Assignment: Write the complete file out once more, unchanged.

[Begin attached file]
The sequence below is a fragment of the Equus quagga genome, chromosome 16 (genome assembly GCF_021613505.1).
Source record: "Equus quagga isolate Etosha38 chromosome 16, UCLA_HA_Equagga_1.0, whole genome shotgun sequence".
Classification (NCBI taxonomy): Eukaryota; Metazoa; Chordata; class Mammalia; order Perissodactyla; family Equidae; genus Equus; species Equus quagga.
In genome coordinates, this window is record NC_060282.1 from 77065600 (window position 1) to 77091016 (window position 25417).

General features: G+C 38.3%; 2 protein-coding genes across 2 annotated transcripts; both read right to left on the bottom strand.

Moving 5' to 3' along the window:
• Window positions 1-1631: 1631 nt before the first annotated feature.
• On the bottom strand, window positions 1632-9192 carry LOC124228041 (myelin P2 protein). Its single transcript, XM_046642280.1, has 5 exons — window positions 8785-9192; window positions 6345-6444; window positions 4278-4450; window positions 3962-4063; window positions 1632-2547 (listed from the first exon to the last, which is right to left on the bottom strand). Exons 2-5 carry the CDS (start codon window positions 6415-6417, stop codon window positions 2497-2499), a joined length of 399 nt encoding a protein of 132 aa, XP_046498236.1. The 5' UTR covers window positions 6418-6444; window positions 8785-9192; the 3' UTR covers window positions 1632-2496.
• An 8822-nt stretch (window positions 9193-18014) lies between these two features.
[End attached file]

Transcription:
The sequence below is a fragment of the Equus quagga genome, chromosome 16 (genome assembly GCF_021613505.1).
Source record: "Equus quagga isolate Etosha38 chromosome 16, UCLA_HA_Equagga_1.0, whole genome shotgun sequence".
Classification (NCBI taxonomy): Eukaryota; Metazoa; Chordata; class Mammalia; order Perissodactyla; family Equidae; genus Equus; species Equus quagga.
In genome coordinates, this window is record NC_060282.1 from 77065600 (window position 1) to 77091016 (window position 25417).

General features: G+C 38.3%; 2 protein-coding genes across 2 annotated transcripts; both read right to left on the bottom strand.

Moving 5' to 3' along the window:
• Window positions 1-1631: 1631 nt before the first annotated feature.
• On the bottom strand, window positions 1632-9192 carry LOC124228041 (myelin P2 protein). Its single transcript, XM_046642280.1, has 5 exons — window positions 8785-9192; window positions 6345-6444; window positions 4278-4450; window positions 3962-4063; window positions 1632-2547 (listed from the first exon to the last, which is right to left on the bottom strand). Exons 2-5 carry the CDS (start codon window positions 6415-6417, stop codon window positions 2497-2499), a joined length of 399 nt encoding a protein of 132 aa, XP_046498236.1. The 5' UTR covers window positions 6418-6444; window positions 8785-9192; the 3' UTR covers window positions 1632-2496.
• An 8822-nt stretch (window positions 9193-18014) lies between these two features.